Monumental Disaster at the Department of the Interior
Washington, D.C. — This is a tough time to be a federal scientist—or any civil servant in the federal government. The Trump administration is clamping down on science, denying dangerous climate change and hollowing out the workforces of the agencies charged with protecting American health, safety and natural resources.
At the Department of the Interior (DOI), with its mission to conserve and manage America’s natural and cultural resources, the Trump administration’s political appointees are stumbling over one another to earn accolades for disabling agency operations. I should know; I was one of dozens of senior executives targeted by Interior Secretary Ryan Zinke for reassignment in a staff purge just six months into the new administration.
From that day onward, Zinke and his political staff have consistently sidelined scientists and experts while handing the agency’s keys over to oil, gas and mining interests. The only saving grace is that Zinke and his colleagues are not very good at it, and in many cases the courts are stopping them in their tracks. The effects on science, scientists and the federal workforce, however, will be long-lasting.
A DAMNING REPORT
In a new report, Science Under Siege at the Department of the Interior, the Union of Concerned Scientists (UCS) has documented some of the most egregious and anti-science policies and practices at the DOI under Secretary Zinke. The report describes suppression of science, denial of climate change, the silencing and intimidation of agency staff, and attacks on science-based laws that help protect our nation’s world-class wildlife and habitats.
It is a damning report and required reading for anyone who values public lands, wildlife, cultural heritage, and health and safety.
It would be impossible to cover everything this clumsy political wrecking crew is up to, but the report provides details on the most prominent actions that deserve greater scrutiny, such as: the largest reduction in public lands protection in our nation’s history; a systematic failure to acknowledge or act on climate change; unprecedented constraints on the funding and communication of science; and a blatant disregard for public health and safety.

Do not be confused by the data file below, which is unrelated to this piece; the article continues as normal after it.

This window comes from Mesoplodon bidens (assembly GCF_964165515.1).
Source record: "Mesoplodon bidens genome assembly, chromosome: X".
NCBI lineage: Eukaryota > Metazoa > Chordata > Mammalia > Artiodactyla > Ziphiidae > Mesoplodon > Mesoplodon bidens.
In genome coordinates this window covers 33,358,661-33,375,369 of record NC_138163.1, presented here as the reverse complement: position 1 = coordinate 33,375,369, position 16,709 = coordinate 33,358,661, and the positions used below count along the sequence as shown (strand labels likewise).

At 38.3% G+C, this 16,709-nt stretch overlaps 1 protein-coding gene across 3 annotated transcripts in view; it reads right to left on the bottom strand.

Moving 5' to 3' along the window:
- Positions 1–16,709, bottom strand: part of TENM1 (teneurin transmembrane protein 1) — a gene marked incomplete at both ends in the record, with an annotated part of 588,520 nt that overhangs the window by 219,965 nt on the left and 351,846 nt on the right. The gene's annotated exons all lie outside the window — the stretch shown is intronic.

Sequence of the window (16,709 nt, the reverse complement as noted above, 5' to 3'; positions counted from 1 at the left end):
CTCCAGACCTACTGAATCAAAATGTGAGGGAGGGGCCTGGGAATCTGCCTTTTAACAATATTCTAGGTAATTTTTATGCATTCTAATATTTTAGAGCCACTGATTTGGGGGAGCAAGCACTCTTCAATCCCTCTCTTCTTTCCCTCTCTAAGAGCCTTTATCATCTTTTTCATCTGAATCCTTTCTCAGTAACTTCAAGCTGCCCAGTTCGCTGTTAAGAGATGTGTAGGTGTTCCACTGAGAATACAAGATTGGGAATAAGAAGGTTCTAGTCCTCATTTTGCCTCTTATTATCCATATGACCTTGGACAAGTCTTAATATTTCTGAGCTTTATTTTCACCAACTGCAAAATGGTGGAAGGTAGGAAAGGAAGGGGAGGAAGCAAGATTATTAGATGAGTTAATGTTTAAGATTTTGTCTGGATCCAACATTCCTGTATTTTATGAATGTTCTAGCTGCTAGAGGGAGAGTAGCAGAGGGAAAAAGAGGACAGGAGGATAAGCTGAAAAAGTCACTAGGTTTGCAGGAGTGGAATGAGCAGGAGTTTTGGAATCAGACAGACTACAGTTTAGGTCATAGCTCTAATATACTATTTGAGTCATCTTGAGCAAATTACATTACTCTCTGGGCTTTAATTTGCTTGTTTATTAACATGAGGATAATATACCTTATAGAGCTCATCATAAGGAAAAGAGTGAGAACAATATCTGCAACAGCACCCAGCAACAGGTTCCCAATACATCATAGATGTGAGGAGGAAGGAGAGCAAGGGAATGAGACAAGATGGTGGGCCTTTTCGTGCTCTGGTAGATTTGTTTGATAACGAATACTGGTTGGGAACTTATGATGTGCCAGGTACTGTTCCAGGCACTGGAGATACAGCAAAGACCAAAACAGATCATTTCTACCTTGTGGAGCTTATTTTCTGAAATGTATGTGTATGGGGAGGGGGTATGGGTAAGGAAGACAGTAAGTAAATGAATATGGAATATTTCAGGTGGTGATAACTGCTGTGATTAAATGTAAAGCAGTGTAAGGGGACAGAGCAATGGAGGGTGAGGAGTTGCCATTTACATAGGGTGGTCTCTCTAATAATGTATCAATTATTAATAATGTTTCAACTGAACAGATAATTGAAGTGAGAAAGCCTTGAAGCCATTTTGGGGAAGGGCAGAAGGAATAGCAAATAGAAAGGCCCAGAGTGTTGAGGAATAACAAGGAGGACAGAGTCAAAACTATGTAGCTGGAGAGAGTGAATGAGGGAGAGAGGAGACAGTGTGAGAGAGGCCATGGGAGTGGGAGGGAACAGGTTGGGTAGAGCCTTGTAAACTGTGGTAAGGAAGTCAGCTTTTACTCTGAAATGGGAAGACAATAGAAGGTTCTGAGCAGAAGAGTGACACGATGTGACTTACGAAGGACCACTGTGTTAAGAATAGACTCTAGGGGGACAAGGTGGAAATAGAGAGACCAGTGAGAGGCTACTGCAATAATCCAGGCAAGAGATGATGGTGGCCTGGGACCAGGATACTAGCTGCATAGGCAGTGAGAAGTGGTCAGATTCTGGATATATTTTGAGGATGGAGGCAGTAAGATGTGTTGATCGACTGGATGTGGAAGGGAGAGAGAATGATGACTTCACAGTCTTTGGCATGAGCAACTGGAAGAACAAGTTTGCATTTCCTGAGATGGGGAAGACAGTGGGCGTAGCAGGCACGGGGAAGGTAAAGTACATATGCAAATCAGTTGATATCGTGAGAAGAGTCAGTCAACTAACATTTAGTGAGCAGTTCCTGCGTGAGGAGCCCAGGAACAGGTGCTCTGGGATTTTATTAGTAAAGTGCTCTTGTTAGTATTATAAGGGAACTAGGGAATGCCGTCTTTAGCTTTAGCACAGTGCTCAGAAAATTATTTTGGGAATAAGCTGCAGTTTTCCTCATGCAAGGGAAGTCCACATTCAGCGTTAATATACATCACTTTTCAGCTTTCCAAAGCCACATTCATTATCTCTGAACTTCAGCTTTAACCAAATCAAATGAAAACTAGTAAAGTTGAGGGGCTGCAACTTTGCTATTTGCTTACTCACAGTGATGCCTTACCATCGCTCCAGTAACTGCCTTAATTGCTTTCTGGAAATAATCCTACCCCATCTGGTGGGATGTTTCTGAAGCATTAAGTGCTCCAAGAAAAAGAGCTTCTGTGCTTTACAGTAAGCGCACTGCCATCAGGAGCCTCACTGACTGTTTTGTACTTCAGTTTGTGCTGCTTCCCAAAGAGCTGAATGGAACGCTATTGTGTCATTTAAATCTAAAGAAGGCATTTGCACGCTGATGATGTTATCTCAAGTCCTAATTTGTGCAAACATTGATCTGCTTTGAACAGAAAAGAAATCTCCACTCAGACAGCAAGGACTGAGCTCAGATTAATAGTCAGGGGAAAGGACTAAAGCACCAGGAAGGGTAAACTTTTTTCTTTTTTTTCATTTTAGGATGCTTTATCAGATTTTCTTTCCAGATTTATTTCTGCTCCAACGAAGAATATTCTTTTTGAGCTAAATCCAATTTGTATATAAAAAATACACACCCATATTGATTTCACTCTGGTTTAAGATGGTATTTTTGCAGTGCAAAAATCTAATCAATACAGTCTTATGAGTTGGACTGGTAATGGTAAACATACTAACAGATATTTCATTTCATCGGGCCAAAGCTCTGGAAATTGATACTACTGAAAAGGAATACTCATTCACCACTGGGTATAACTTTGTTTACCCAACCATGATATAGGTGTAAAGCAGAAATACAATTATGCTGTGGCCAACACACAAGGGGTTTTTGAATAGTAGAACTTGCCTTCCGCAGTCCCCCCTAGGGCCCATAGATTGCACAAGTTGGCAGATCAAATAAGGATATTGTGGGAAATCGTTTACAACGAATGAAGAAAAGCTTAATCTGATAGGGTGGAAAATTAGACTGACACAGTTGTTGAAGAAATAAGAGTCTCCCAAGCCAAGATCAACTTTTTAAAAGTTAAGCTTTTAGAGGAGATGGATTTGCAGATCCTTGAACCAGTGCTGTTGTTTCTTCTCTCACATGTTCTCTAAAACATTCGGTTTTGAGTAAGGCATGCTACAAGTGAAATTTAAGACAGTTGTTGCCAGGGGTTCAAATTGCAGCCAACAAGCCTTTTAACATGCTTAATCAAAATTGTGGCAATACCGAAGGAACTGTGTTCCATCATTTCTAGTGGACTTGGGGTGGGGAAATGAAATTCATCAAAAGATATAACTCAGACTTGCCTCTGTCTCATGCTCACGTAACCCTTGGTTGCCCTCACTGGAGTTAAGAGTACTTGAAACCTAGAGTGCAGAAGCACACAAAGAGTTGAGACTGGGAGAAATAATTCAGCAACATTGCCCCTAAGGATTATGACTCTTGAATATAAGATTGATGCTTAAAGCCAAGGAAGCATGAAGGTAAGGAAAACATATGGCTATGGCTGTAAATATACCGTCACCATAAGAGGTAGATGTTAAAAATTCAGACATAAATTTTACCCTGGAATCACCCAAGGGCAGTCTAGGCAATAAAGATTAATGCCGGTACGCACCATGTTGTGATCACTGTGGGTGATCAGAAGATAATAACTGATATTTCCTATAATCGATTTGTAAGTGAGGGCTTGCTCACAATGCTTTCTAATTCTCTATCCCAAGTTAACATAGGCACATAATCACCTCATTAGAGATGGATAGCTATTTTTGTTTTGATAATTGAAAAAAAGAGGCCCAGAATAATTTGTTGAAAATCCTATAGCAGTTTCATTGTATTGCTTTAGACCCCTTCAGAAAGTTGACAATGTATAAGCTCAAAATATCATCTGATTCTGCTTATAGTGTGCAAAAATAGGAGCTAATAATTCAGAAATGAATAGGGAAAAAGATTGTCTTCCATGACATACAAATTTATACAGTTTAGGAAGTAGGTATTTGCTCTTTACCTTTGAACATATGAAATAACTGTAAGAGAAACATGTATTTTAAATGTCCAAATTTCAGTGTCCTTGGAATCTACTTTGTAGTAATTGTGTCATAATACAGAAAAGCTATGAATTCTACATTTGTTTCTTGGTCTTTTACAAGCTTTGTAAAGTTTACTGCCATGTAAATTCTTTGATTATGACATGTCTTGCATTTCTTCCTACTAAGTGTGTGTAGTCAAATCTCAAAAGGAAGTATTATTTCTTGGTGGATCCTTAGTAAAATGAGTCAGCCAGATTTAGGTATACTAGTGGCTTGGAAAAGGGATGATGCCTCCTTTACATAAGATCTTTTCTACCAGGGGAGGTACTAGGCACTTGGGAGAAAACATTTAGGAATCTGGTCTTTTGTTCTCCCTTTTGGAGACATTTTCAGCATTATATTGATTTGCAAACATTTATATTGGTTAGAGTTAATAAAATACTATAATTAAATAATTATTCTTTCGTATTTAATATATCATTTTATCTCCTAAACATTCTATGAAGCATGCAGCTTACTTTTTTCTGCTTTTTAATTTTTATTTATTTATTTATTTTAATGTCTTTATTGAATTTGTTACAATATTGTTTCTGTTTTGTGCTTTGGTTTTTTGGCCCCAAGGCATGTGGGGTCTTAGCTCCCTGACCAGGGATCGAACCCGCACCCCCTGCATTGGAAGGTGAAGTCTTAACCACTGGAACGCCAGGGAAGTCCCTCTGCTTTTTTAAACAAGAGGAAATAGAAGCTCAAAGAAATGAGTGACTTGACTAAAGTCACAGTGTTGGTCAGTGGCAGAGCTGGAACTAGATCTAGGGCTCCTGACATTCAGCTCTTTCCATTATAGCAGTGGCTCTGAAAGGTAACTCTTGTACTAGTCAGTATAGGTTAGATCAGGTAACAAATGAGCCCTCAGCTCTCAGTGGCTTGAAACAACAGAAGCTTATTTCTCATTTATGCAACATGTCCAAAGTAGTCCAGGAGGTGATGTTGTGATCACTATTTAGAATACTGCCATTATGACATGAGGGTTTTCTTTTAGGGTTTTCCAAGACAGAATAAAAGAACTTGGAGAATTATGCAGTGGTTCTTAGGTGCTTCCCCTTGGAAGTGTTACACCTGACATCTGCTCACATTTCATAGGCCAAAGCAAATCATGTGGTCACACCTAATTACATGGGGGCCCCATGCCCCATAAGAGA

Why is this administration so scared of science? Why cancel a study into the health effects of mountaintop removal coal mining so soon after lifting a moratorium on coal leasing on public lands? Why keep scientists from speaking with the press? Because, while science provides the best evidence we have for making policy decisions that serve the broader public, Ryan Zinke has been very clear that he is in office to serve the oil, gas and mining industries, not the general public.
THE ATTACKS ON SCIENCE NEVER STOP
It is challenging to keep up with the relentless attacks on science coming from Secretary Zinke and his team of political appointees. Since the finalization of UCS’s report, we have seen Secretary Zinke blame “radical environmental groups” as the cause of wildfires, with no mention of climate change, which scientists know is creating the conditions for bigger, hotter, more ferocious fires. Like President Trump, he continues to suggest that poor forest management is the real reason for the deadly fires, regardless of whether they occur in suburbs or shrublands, far from federally managed forests. His ignorance of science is perhaps only surpassed by that of his boss.
It has also recently come to light that DOI has taken steps to roll back protections for individuals impacted the most by the agency’s anti-science actions. In November, it was reported that DOI rescinded two environmental justice policy memos that were put in place over 20 years ago to reverse decades of environmental racism and the marginalization of low-income communities. This is an affront to Native American communities suffering from the ongoing impacts of fossil fuel development.